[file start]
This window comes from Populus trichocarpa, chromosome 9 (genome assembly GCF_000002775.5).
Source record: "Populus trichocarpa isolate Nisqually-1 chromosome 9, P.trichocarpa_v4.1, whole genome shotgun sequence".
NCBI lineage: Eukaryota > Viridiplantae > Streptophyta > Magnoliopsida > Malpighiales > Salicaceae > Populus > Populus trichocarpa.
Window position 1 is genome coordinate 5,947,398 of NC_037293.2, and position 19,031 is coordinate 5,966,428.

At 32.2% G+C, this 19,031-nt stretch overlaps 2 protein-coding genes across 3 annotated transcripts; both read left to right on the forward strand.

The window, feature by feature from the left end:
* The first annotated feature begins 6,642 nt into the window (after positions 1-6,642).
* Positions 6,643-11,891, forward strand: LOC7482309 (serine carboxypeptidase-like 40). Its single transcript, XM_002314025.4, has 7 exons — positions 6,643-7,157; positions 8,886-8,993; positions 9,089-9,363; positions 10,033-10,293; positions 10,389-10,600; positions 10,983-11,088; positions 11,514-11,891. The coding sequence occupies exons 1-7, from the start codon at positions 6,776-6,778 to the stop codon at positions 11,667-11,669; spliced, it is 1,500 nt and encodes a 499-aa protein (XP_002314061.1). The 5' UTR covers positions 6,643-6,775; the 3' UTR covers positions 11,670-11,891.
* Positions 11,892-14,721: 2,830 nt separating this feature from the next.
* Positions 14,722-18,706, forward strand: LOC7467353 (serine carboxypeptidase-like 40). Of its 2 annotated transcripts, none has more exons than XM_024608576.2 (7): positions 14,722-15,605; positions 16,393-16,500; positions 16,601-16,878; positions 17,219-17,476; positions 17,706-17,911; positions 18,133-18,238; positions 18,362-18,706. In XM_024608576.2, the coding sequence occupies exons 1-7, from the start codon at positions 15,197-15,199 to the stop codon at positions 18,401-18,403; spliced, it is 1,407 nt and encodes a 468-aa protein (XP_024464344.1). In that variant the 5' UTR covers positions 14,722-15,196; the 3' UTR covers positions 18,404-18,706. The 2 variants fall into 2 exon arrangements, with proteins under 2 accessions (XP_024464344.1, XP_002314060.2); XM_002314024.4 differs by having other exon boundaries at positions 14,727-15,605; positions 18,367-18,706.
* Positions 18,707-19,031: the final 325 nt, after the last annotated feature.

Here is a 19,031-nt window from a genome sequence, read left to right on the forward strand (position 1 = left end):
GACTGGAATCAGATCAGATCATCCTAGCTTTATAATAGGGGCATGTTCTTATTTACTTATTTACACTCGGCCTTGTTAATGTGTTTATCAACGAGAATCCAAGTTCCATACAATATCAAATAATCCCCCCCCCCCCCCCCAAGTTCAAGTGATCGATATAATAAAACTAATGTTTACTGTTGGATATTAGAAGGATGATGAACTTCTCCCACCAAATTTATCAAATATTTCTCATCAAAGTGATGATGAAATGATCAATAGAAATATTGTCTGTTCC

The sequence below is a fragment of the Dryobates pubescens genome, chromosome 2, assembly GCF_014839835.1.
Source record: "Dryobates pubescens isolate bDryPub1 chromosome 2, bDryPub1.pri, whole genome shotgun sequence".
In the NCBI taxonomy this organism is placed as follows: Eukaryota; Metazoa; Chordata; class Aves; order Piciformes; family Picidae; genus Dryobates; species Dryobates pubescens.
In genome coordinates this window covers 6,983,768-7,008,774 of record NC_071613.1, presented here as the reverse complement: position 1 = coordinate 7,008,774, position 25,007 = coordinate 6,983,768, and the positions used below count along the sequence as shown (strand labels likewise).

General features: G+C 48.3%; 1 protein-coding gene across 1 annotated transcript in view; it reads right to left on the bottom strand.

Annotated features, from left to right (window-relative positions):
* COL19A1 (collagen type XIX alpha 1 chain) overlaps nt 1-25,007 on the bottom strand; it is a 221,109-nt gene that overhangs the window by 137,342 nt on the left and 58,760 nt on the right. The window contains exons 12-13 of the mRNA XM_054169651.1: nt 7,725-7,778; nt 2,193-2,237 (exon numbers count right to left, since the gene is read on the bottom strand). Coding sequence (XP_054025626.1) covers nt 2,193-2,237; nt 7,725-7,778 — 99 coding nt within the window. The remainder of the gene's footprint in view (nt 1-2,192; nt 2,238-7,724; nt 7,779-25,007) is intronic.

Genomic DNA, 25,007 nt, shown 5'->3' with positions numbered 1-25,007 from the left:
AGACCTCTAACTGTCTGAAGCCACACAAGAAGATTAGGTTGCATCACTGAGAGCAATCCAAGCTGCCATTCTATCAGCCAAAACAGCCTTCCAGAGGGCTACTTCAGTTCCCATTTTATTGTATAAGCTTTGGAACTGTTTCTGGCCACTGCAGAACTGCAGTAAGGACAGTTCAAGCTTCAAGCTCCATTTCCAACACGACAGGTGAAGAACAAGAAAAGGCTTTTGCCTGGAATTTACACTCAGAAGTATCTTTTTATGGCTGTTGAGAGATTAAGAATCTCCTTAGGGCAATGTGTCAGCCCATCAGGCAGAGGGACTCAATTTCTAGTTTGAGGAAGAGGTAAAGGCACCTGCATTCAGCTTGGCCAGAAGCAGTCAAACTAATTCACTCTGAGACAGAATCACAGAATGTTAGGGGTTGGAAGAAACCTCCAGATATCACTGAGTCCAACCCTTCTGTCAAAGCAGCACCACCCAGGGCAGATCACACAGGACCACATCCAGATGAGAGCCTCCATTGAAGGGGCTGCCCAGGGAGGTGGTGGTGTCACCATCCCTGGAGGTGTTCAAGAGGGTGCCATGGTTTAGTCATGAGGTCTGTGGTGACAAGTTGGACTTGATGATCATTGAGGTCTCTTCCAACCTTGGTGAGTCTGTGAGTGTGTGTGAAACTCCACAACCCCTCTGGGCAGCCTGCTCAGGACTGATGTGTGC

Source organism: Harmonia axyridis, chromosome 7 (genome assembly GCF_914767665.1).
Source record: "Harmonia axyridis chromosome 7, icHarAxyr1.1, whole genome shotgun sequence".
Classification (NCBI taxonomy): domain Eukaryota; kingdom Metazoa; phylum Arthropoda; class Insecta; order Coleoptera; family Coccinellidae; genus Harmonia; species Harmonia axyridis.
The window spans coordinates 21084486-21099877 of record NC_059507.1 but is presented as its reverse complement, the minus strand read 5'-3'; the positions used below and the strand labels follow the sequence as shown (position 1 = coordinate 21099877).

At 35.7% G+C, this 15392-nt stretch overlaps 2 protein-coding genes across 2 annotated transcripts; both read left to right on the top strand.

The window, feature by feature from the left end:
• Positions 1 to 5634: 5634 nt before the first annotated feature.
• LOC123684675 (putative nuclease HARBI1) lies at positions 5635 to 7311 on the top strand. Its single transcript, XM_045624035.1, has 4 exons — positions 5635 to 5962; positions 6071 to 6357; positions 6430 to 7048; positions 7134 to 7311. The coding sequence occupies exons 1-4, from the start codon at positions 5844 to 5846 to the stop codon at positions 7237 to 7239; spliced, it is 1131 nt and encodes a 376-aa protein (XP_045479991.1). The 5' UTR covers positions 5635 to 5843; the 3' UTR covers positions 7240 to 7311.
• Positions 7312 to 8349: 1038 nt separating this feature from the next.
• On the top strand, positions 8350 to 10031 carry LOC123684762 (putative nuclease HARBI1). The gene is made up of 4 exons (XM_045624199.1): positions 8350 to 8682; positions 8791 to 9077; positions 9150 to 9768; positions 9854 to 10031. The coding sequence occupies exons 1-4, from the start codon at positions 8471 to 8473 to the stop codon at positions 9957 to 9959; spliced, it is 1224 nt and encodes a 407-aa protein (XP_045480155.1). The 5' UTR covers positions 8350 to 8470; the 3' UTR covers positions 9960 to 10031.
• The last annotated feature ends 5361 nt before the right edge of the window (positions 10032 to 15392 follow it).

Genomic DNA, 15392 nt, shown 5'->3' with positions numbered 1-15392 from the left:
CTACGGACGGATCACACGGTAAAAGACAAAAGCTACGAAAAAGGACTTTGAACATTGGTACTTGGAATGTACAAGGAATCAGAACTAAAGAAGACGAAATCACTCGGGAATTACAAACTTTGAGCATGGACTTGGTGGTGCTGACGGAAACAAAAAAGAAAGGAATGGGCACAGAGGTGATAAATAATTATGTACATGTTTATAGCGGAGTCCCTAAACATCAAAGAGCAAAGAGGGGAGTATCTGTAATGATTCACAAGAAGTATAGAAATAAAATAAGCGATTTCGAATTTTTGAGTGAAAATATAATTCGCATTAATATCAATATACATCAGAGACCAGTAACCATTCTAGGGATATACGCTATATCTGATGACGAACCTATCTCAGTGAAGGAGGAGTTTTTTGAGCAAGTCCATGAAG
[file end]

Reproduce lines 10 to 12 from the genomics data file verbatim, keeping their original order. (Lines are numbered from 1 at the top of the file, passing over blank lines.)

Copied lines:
* Positions 14,722-18,706, forward strand: LOC7467353 (serine carboxypeptidase-like 40). Of its 2 annotated transcripts, none has more exons than XM_024608576.2 (7): positions 14,722-15,605; positions 16,393-16,500; positions 16,601-16,878; positions 17,219-17,476; positions 17,706-17,911; positions 18,133-18,238; positions 18,362-18,706. In XM_024608576.2, the coding sequence occupies exons 1-7, from the start codon at positions 15,197-15,199 to the stop codon at positions 18,401-18,403; spliced, it is 1,407 nt and encodes a 468-aa protein (XP_024464344.1). In that variant the 5' UTR covers positions 14,722-15,196; the 3' UTR covers positions 18,404-18,706. The 2 variants fall into 2 exon arrangements, with proteins under 2 accessions (XP_024464344.1, XP_002314060.2); XM_002314024.4 differs by having other exon boundaries at positions 14,727-15,605; positions 18,367-18,706.
* Positions 18,707-19,031: the final 325 nt, after the last annotated feature.

Here is a 19,031-nt window from a genome sequence, read left to right on the forward strand (position 1 = left end):